Your Recovery After Heart Surgery

Medically Reviewed by James Beckerman, MD, FACC on November 01, 2022
3 min read

The first phase of heart surgery recovery can last from 6 to 8 weeks. When you're released from the hospital, you'll get a set of instructions for post-surgery care. These will help you heal physically and feel better.

Keep the cut your surgeon made clean and dry. You should be able to take a bath or shower within a few days.

It’s also important to:

  • Use only soap and water to wash the area.
  • Eat a healthy diet to help it heal.

Call the doctor if you have any signs of an infection, including:

  • More drainage or oozing than usual
  • Edges pulling apart
  • Redness or warmth around the cut
  • Fever greater than 100 F

You should also call your doctor when your breast bone feels like it shifts, or if it pops or cracks when you move.

Your doctor will probably prescribe pain medication before you leave the hospital.

Some discomfort around the cut and in your muscles -- including itching, tightness, and numbness along the incision -- is normal. But it shouldn't hurt as much as it did before your surgery.

If you had a bypass, your legs may hurt more than your chest if the surgeon used leg veins as grafts. The soreness and stiffness will fade with time. Gentle exercise and daily activities will also help ease your leg discomfort and stiffness.

For the first 6 to 8 weeks, gradually build up your activity, such as doing household chores. In general, doctors recommend:

  • Don't stand in one place longer than 15 minutes.
  • Don't lift things that weigh more than 10 pounds.
  • Don't push or pull heavy things.

Walk every day. Follow the guidelines the doctor or cardiac rehabilitation specialist gives you. Unless you've been told not to, you can climb stairs, but it's not a good idea to do it several times a day.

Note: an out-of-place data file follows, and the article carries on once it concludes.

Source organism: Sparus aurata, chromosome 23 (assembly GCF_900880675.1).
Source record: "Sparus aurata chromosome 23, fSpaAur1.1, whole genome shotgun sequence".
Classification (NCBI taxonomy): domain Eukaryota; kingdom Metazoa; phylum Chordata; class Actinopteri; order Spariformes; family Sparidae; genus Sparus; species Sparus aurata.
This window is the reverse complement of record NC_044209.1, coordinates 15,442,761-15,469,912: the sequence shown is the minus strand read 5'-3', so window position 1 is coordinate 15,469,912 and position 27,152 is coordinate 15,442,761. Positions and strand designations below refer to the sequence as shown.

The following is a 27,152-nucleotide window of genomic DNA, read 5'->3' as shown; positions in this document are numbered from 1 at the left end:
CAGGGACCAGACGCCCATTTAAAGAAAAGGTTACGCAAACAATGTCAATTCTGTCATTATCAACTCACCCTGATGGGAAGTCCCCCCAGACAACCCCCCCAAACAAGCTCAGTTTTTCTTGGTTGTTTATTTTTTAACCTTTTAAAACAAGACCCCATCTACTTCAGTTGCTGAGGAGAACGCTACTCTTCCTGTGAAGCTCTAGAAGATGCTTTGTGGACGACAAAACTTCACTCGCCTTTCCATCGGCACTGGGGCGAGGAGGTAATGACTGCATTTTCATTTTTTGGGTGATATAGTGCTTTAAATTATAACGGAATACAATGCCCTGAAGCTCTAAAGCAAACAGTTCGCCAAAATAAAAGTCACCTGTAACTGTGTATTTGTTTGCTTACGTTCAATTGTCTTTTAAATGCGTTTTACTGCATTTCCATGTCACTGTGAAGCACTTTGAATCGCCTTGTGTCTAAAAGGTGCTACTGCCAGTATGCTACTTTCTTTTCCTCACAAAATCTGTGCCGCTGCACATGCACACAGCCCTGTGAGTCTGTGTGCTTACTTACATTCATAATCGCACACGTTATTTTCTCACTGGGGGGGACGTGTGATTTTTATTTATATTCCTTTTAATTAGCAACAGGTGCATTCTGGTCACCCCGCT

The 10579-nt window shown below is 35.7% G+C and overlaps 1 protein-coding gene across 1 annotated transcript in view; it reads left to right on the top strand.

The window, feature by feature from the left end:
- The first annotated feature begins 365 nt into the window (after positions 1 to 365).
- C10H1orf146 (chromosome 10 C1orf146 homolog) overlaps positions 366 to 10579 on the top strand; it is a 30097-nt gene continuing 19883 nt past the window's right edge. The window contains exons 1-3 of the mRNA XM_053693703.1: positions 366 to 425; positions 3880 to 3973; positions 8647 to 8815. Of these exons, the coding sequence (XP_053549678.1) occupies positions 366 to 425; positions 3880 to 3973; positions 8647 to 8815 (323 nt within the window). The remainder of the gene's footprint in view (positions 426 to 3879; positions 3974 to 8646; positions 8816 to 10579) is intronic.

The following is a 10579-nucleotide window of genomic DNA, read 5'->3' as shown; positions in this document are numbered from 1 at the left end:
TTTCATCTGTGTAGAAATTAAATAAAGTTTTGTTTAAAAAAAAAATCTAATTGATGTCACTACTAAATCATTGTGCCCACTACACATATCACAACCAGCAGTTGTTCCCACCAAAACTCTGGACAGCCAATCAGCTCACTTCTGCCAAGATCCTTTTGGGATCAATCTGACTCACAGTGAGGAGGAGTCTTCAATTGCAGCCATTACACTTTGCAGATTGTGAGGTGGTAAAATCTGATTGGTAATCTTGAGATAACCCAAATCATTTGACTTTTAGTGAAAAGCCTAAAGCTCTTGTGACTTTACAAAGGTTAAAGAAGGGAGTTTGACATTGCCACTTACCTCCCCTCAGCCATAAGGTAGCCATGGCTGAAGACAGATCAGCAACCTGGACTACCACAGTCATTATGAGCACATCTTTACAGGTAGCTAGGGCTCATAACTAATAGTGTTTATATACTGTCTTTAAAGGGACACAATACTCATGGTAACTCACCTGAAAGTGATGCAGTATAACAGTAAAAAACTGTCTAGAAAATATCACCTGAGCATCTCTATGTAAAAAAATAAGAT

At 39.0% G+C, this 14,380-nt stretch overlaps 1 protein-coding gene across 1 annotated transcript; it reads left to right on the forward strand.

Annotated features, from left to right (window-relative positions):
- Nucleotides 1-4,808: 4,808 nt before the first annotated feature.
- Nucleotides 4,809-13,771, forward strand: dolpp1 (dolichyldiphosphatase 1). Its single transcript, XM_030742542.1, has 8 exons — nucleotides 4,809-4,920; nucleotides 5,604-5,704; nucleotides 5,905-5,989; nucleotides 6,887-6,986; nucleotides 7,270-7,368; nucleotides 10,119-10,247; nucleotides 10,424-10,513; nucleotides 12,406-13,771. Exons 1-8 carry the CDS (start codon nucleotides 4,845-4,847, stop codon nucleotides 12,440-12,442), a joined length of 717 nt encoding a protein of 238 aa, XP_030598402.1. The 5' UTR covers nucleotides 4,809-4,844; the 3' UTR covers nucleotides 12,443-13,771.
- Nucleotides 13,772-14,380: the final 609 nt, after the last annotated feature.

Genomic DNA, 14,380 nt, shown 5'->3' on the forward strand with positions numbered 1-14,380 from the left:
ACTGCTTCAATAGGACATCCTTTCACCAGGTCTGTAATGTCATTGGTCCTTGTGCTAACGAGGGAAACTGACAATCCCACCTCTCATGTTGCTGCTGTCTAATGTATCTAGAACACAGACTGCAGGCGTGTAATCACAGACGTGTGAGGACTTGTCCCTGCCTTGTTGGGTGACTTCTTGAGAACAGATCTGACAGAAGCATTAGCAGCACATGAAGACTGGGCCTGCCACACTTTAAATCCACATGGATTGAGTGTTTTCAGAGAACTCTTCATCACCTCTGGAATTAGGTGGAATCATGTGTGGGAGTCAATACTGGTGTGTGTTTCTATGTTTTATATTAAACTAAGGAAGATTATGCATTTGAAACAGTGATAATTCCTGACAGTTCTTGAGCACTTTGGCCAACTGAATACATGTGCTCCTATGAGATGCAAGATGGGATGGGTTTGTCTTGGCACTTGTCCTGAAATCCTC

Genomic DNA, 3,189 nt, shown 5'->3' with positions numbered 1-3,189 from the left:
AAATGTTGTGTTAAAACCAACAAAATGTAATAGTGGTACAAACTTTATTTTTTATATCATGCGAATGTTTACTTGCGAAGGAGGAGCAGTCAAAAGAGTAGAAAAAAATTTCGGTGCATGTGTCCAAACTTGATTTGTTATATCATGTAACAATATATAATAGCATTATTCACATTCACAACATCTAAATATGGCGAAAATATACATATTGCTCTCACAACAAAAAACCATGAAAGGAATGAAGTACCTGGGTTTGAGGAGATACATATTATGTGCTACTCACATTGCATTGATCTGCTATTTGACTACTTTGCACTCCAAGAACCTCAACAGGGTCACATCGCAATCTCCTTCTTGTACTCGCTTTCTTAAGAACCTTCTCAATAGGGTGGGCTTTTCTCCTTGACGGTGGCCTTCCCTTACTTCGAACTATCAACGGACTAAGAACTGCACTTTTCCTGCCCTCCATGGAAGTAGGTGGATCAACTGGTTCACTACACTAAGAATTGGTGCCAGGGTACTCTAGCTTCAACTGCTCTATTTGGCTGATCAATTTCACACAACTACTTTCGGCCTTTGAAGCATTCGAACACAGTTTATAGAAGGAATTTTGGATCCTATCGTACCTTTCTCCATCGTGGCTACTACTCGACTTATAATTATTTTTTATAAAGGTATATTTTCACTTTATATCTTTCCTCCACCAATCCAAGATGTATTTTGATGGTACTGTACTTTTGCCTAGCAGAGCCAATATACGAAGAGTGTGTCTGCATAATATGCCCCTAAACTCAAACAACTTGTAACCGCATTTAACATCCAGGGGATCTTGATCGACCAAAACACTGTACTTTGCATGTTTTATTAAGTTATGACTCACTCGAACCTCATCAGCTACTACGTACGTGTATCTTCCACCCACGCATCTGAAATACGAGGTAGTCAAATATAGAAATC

Your doctor will let you know when it's OK to drive again, usually within a month or so after surgery. It may be sooner if the surgeon did the operation with just a small cut. There's no need to wait to ride as a passenger.

Healthy food choices help the healing process. Your doctor will let you know if you should have or avoid specific things.

You may not feel like eating for a while after your surgery. It's common to have a poor appetite at first. Try smaller meals, more often.

Your appetite should come back in a few weeks. If it doesn't, bring this up with your doctor.

It's common after heart surgery to be sad or blue, but these feelings should pass after the first few weeks. If they don't, talk to your doctor about it.

To keep your spirits up:

  • Get dressed every day.
  • Walk daily.
  • Pick up your hobbies and social activities.
  • Share your feelings with others.
  • Get a good night's sleep.

Limit visits to 15 minutes at first. As you feel stronger and less tired, spend more time with your visitors.

Join a cardiac rehabilitation program or a support group.

Many people have trouble sleeping after heart surgery. You should get back to a normal slumber pattern within a few months.

If pain keeps you up, take medication about half an hour before bedtime. Arrange the pillows so you can stay in a comfortable position.

You'll probably need to rest after activity, but try not to take a lot of naps during the day.

In the evening, avoid caffeine, including chocolate, coffee, tea, and some sodas.

Settle into a bedtime routine, perhaps listening to relaxing music. Your body will learn these cues mean it's time to snooze.

Call your doctor if a lack of sleep starts affecting your mood or behavior or if sleep problems don't go away.